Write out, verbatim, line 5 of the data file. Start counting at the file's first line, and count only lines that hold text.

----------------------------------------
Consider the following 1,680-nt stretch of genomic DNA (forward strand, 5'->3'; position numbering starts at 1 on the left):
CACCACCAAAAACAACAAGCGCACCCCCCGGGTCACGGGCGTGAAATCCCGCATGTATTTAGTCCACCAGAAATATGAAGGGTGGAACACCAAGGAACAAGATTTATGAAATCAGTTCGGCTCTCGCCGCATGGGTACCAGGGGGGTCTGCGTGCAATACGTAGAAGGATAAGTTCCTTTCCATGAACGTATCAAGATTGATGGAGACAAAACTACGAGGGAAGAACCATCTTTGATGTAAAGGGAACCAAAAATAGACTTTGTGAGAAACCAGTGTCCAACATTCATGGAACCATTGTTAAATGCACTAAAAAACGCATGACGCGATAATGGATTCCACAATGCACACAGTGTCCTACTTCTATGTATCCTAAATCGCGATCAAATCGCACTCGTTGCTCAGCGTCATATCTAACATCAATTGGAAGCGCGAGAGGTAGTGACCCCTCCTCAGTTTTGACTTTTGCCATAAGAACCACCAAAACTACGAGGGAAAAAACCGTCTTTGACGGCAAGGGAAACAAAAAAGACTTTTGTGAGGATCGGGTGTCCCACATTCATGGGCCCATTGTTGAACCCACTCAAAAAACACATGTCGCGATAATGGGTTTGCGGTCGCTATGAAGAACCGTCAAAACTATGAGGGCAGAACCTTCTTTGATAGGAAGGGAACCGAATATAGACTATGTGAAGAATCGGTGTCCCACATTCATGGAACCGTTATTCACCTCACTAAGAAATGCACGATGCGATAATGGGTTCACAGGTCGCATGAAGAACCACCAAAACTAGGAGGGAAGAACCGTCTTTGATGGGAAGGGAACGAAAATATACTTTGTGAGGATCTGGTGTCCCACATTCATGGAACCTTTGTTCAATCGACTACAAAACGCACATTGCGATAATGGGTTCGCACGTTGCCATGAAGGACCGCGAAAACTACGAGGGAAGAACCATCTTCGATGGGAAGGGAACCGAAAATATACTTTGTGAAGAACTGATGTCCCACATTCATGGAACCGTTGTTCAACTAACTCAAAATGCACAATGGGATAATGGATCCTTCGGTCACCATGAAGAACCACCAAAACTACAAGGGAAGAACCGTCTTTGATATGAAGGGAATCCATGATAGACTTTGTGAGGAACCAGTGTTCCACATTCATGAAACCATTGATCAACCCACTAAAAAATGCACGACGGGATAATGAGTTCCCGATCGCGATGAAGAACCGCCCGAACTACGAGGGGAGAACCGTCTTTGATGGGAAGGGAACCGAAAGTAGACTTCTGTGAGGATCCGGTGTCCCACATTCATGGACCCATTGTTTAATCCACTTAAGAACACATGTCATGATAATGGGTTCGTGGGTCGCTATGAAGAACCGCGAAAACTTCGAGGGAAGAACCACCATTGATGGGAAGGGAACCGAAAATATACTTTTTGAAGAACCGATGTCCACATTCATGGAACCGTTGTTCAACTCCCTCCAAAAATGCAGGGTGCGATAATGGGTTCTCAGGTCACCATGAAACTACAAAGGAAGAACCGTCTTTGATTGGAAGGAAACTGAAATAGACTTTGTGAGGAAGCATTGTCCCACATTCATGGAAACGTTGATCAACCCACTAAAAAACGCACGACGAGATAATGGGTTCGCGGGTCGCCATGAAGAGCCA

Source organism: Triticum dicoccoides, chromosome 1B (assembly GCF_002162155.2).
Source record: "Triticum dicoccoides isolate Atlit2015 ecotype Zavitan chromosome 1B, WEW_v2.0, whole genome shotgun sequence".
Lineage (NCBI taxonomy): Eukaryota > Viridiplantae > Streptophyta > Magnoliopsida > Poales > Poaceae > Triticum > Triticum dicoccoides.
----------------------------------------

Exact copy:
Lineage (NCBI taxonomy): Eukaryota > Viridiplantae > Streptophyta > Magnoliopsida > Poales > Poaceae > Triticum > Triticum dicoccoides.